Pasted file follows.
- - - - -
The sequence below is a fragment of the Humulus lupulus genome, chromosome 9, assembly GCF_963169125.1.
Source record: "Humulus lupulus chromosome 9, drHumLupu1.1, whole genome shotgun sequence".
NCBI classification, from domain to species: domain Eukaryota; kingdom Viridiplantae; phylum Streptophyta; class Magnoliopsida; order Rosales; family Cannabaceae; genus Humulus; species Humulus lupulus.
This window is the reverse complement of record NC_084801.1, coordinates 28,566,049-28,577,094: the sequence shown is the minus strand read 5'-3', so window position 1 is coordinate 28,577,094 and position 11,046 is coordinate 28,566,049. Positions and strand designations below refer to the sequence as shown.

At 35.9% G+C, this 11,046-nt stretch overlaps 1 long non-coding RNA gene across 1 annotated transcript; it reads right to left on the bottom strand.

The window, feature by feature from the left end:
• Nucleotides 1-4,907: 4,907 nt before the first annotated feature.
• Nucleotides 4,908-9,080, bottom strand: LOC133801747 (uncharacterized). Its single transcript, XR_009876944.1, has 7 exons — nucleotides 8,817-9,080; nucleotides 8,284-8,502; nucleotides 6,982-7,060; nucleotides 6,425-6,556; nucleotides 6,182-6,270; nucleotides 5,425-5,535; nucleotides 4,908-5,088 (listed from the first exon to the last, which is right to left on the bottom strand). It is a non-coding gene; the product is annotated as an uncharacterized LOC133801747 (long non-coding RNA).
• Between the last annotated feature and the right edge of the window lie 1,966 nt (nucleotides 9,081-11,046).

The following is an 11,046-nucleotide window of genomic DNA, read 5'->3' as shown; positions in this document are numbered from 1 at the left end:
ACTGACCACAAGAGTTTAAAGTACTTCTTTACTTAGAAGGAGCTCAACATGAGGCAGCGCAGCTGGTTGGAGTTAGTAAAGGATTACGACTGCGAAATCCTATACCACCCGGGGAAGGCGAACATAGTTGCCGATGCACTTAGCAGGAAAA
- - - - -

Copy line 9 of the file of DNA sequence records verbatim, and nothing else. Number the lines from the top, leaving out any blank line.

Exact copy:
• Between the last annotated feature and the right edge of the window lie 1,966 nt (nucleotides 9,081-11,046).